“ Brand: Barcraft / Type: Cutter „
I'm sure that most people are more than capable of opening bottles of wine without any problem, especially as screw top bottles are becoming more and more the preferred type of bottle top. Corks in various form though are still heavily used, and the foil that covers and protects cork bottles still needs to be cut. For some, they incorporate a design whereby you pull on a small piece of metal strip and it undoes the strip around the top of the bottle and lifts the top of the foil. However, the cheaper bottles of wine tend not to have this, and so a quick and simple way of opening these bottles is ideal. This is where this cutter comes in.
It can be a bit of a pain, having to take off just enough foil but not too much. The foil around the neck serves to prevent excess dripping, but I've lost count of the number of times I've left foil sticking out over the top or ended up with jagged neck foil or it completely coming off. The foil cutter sits snugly around the top of the bottle and will cut a smooth circular path around the top of the bottle and only take off the amount of foil needed.
It's the perfect size to sit in your hand, with a grip on each side. You sit it on top of the bottle of wine and squeeze from either side. the two grip sides are connected by a curved thin metal bar that is just flexible enough to accommodate the right amount of squeeze. As this happens, the underneath of the grips each contains a small plastic wheel that will sit atop the bottle, and houses a small metal wheel that sits on the lip of the neck. Simply rotate your hand around the bottle enough for a semicircle, and it'll cut the top of the foil off neatly.
It's a very good product and works perfectly. Unless you're opening dozens of bottles of wine at a time, I can't see it getting worn out either, and it's easy to keep clean for when you do get small amounts of wine on it, as well as getting the occasional bit of foil stuck in the wheels. It's a neat and small device that fits nicely in a draw or on a hook, and is ergonomically designed and incredibly easy to use. Like I said, such a thing is not always needed, but once you have it you may find it makes things a whole lot easier. A device such as this would be ideal for restaurant with a decent wine turnover, although most places tend to have waiter's friends of some variety that will also have a foil remover function.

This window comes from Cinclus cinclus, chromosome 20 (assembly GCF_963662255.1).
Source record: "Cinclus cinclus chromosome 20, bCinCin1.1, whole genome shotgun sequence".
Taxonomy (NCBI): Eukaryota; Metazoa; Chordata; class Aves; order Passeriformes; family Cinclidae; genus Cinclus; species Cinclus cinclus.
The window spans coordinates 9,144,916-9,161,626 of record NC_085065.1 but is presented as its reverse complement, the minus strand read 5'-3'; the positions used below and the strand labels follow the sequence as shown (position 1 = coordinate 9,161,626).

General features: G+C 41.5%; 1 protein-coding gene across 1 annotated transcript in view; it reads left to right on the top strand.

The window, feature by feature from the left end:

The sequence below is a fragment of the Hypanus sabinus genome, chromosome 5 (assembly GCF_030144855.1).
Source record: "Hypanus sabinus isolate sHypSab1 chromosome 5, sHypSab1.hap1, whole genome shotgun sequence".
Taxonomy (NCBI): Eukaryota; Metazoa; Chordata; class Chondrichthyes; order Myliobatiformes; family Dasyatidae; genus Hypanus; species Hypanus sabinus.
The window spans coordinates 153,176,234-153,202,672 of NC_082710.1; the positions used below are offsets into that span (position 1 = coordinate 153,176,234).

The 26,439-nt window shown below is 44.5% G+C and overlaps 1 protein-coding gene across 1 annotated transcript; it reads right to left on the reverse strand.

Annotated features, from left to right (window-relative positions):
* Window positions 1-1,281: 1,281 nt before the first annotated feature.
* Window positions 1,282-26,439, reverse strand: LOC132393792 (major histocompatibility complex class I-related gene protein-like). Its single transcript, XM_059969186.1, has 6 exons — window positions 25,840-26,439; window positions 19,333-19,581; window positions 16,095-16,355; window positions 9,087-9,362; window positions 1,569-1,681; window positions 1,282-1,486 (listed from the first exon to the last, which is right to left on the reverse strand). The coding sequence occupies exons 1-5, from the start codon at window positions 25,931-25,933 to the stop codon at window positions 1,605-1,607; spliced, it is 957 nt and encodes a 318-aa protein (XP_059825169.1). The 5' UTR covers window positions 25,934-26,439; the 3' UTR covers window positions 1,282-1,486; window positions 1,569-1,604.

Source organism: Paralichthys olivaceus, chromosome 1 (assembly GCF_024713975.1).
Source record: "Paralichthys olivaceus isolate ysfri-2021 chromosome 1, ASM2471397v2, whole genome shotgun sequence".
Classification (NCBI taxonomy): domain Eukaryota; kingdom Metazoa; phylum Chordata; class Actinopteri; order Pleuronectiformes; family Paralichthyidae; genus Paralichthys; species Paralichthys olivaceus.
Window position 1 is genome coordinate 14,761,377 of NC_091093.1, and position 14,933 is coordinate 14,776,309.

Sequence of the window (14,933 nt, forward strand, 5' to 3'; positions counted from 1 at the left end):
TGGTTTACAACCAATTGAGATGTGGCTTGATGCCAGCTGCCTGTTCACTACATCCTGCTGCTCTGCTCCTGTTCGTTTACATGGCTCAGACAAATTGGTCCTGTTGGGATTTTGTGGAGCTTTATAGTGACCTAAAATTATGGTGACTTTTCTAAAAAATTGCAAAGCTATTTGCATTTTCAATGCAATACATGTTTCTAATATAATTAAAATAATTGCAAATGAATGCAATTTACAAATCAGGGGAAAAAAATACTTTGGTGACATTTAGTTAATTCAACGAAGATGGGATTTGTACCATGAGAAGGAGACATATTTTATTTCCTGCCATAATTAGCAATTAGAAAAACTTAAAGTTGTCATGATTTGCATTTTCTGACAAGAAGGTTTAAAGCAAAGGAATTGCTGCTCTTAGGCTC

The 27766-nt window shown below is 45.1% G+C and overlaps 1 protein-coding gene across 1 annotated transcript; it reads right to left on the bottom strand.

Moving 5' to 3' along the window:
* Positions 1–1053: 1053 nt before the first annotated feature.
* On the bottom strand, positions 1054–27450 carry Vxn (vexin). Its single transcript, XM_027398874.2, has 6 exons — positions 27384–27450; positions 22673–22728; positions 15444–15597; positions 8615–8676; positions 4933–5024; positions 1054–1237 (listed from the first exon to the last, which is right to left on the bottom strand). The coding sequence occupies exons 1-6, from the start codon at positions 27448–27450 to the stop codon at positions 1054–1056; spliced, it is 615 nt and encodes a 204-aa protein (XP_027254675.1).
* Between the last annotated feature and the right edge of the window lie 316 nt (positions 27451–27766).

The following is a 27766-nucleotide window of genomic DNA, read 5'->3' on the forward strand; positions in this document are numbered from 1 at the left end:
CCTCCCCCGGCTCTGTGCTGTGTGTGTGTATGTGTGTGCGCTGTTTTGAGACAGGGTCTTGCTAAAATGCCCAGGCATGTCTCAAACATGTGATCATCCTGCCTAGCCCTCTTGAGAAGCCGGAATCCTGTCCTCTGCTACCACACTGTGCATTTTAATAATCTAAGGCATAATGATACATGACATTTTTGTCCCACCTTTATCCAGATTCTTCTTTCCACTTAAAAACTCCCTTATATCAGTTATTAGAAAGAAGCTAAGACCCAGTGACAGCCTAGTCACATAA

I like this little gadget. It's quirky and very easy to use, solidly built and does the job exactly as it should do. Lakeland do this for £2.99, which is still a reasonable price, and no doubt you'll be able to get it cheaper somewhere else if this is the Lakeland price. A highly recommended and useful gadget that is ideal for restaurants or hosting a dinner party where you don't want to be using your dinner knife to remove the foil. Stylish and recommended.
This is one of those gadgets that you just manage without, probably not even imagining such a thing exists, until you own one and then it's in use every time. I guess that's the definition of "gadget"!
This gadget is designed to neatly cut the foil around the top of a wine bottle neck, leaving the cork nicely exposed to be removed. My partner bought this really as a bit of a dig/joke after I had managed to actually cut my finger on a ripped foil opening a bottle of wine, and also he was (rightly) alarmed at my normal approach to breaking the foil, which used to be basically attacking the neck of the bottle with a corkscrew!
I don't drink an awful lot of red wine, but do like to keep some 'decent' reds in for when family come round. I'm not a connoisseur, but I like to spend a little more on the reds and it often seems that the more expensive the bottle, the more robust the cork and the foil. Sometimes the foil can actually be quite thick and this cutter is actually a handy implement to have around.
The cutter is a really simple design, just two 'arms' joined together by a thin strip of metal which is slightly 'sprung' and underneath which are four tiny wheels. Two of the wheels are plastic, and two have little tiny blades running around them. The cutter is placed over the top of the bottle and the arms squeezed together so that the four wheels surround it and the little blades grip into the foil. A simple twist, no real force needed, and the top of the foil just lifts off in the cutter.
The foil cutter measures 8cm long x 5cm wide and made of black plastic with a soft-touch finish. The little blades are metal, but they aren't big enough to be dangerous, it's impossible to cut yourself on them as they are tucked away under the arms, they're so small and spin so freely when the cutter isn't in use. All the same, they are necessarily sharp edges so the cutter should be kept away from little ones' hands.